You all must remember the novel; it is the sequel to Alice in Wonderland. Oddly enough, author Lewis Carroll denied the novel was a sequel but rather a work to stand on its own. Although characterized as literary nonsense, I realized this week that, from an economic perspective, the novel carries tremendous merit.
This week I spent a significant amount of time in conversation with some of the most astute business minds in banking. Here was a group of people who internalized and projected from not only national vital statistics but those of a global economy. At their level, money was quantified by billions and hundreds of billions rather than the units we carry around in our pockets. I was amazed and my thoughts were validated that the US economy is stepping into a recession and more specifically stagflation. However, for these people the results of measuring vital statics were numbers; objective, cold heartless numbers! The barrage of reports and analysis could fairly predict where the economy was going and how, in their capacity, their institution should react.
I have always professed that the economy screams at us, every day, hour and minute what it is doing and what are its intentions. However, like Alice in Through the Looking Glass we don’t see our reflection; we are more enthralled with what is on the other side of the mirror. We aren’t interested in the reality which is being screamed at us, we choose to create our own reality; our illusion of reality, the one on the other side of the mirror. Once we get into our illusion, separating it is based on our ability to deflate our ego and recognize the world around us.
Right about now you should be wondering, how does this relate to AR management in my organization? Surprisingly enough… it is a DIRECT REFLECTION. In our professional practice we often live in this delusional mindset that we, the principle, know all about the environment and the client. When in fact we are looking through Alice’s mirror and failing to see the true reflection of reality. As a principle or partner, I accept a case where I really don’t undertake any due diligence before I establish the client relationship. I believe the engagement is important for my career and that the client will pay the account in full. There is my illusion; for payment of an account is based on a series of compound probabilities. Without a due diligence investigation of that wonderful client, which could be a deadbeat in disguise, the reality of the client not paying, may have a negative impact on my career.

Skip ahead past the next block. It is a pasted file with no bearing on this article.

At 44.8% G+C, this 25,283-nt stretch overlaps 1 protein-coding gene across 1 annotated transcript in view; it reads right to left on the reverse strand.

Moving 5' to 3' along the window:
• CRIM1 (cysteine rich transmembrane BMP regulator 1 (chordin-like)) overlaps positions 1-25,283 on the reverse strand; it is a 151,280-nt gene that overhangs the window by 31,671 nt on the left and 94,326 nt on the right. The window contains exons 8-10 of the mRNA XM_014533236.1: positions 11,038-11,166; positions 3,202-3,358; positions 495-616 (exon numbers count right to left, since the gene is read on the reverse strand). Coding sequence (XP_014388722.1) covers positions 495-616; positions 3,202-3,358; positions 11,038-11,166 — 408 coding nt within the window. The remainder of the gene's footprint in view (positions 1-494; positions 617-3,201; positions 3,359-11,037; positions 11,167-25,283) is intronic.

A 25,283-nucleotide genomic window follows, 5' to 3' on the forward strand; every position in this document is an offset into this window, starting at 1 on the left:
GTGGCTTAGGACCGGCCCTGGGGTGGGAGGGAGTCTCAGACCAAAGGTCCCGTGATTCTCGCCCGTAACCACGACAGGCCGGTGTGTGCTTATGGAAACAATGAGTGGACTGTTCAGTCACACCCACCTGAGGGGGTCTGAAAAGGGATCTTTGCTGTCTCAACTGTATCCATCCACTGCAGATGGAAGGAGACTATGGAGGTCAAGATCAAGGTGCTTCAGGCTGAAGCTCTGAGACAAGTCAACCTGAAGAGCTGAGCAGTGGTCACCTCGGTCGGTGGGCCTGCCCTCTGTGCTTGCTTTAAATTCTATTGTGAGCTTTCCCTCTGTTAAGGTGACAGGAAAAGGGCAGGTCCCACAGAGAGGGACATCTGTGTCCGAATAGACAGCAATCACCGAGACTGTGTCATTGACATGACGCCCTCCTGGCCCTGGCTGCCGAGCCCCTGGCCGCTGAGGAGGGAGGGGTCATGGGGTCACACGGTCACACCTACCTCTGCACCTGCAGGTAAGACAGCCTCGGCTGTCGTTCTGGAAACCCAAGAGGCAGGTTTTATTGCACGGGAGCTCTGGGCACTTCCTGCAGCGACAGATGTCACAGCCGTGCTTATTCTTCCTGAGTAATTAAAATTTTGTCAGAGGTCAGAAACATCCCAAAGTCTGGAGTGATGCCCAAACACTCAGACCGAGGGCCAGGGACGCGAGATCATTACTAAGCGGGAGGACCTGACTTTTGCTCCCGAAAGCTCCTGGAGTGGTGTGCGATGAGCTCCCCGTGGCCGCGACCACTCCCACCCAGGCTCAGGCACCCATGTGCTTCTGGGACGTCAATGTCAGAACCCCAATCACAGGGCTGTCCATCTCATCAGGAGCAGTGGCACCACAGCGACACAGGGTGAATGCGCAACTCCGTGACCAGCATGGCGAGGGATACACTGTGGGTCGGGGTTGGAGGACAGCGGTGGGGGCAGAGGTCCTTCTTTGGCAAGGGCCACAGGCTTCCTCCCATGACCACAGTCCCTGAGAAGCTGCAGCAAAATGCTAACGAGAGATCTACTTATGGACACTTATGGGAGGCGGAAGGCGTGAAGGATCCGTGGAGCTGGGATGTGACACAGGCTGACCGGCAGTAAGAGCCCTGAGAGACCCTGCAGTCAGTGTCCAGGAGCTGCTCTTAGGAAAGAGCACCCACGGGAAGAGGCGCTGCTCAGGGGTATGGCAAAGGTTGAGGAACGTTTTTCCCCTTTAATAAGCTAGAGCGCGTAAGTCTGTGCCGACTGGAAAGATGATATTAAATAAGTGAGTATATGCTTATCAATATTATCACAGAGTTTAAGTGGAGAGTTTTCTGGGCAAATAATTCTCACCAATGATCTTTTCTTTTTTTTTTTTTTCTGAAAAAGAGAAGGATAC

Now when my ego is blended with my illusion of reality, the simple problem gets worse. The work is done and the AR is sitting on the books steeping with each passing day, week and month. Not to mention the cost value of money as that account reaches antique status while sitting on my books. You know the situation all too well, that account is out there for everyone to see, and your sense of reality is faulted. You were looking through the mirror instead of into it. YOU didn’t see the signals. However, it gets worse; you are the partner a well learned person, an authority in your field. How can I be wrong, the client will pay – I guarantee it? What you are doing now is protecting your fragile ego; you must admit that you pushed the card and landed yourself into the fork in the road and now there is no going back! You are left with only two choices, admit your error and write the bill off or seek validation that the client will pay, by leaving the account on the books and maybe even taking on more work in hopes that the client’s cash flow will increase and all accounts will be cleared up. This is your second illusion!
When illusion mixes with ego, it is a recipe for a downward spiral – a train wreck. How can I go back to my partners and my committees and say I was WRONG. How do I resolve the problem, learn from my mistake and most of all spare the firm all of financial losses, and essentially turn back time. The resolution is a two step process, which doesn’t include going back; in the here and now, admit your fault, write the bill off and go on. This also means coming clean with all those who are involved.
The second and most important situational resolution is putting processes in place that prevent you from misreading reality again. Although the client’s ability to pay is important, deflating your ego is probably the most important prevention mechanism. Recognize that you DON’T know everything. You may be the best litigator or possess the best M&A mind, but you do not know everything about credit management. Marcus Buckingham in his book, Now Discover Your Strengths, professes that we should focus and train to increase those attributes for which we have an affinity, and pass onto those the things for which we have no affinity. In his recent speaking engagement at Arizona State University, he spoke how Tiger Woods’ trainers made him practice more at his shots from the tee and not his putt, as he has always been a poor putter. So to emphasis his winning ability is to get the ball closest to the cup.
To put this all into perspective, do what you do best and let others do the rest. Never fall into an illusion of reality. Looking into the mirror is the truth instead of looking through the mirror, and creating your own reality. Finally, as Alice awakens from her experiences of her dreams, she blames her black cat. Like Alice, we often blame others when we look through the mirror and create a train wreck. Maybe it is time to stop the vicious cycle, listen to the numbers, seek the knowledge from those in the know, do what you do best and most of all destroy your ego and admit when you have erred. The costs of illusions are high!